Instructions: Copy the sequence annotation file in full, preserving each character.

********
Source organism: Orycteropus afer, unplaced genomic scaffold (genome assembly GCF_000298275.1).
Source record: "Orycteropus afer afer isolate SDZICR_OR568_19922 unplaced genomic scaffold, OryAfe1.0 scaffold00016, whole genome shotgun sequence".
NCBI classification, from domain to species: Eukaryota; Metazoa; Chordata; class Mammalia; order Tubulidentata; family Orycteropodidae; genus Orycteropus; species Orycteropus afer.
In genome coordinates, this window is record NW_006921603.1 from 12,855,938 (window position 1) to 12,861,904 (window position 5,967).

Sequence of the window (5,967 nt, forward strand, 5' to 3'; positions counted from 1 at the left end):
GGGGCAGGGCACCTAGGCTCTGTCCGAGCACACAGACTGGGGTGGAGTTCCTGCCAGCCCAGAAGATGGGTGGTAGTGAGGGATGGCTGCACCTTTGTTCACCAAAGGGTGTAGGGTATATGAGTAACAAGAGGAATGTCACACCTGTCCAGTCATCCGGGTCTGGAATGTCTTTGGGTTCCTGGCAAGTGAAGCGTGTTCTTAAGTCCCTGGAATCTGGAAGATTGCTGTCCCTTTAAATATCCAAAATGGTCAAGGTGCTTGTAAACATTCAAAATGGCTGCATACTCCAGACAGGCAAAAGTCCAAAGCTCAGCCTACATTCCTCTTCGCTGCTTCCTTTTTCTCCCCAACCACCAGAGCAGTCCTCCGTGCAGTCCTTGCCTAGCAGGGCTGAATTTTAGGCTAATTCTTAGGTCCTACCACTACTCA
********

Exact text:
Source organism: Orycteropus afer, unplaced genomic scaffold (genome assembly GCF_000298275.1).
Source record: "Orycteropus afer afer isolate SDZICR_OR568_19922 unplaced genomic scaffold, OryAfe1.0 scaffold00016, whole genome shotgun sequence".
NCBI classification, from domain to species: Eukaryota; Metazoa; Chordata; class Mammalia; order Tubulidentata; family Orycteropodidae; genus Orycteropus; species Orycteropus afer.
In genome coordinates, this window is record NW_006921603.1 from 12,855,938 (window position 1) to 12,861,904 (window position 5,967).

Sequence of the window (5,967 nt, forward strand, 5' to 3'; positions counted from 1 at the left end):
GGGGCAGGGCACCTAGGCTCTGTCCGAGCACACAGACTGGGGTGGAGTTCCTGCCAGCCCAGAAGATGGGTGGTAGTGAGGGATGGCTGCACCTTTGTTCACCAAAGGGTGTAGGGTATATGAGTAACAAGAGGAATGTCACACCTGTCCAGTCATCCGGGTCTGGAATGTCTTTGGGTTCCTGGCAAGTGAAGCGTGTTCTTAAGTCCCTGGAATCTGGAAGATTGCTGTCCCTTTAAATATCCAAAATGGTCAAGGTGCTTGTAAACATTCAAAATGGCTGCATACTCCAGACAGGCAAAAGTCCAAAGCTCAGCCTACATTCCTCTTCGCTGCTTCCTTTTTCTCCCCAACCACCAGAGCAGTCCTCCGTGCAGTCCTTGCCTAGCAGGGCTGAATTTTAGGCTAATTCTTAGGTCCTACCACTACTCA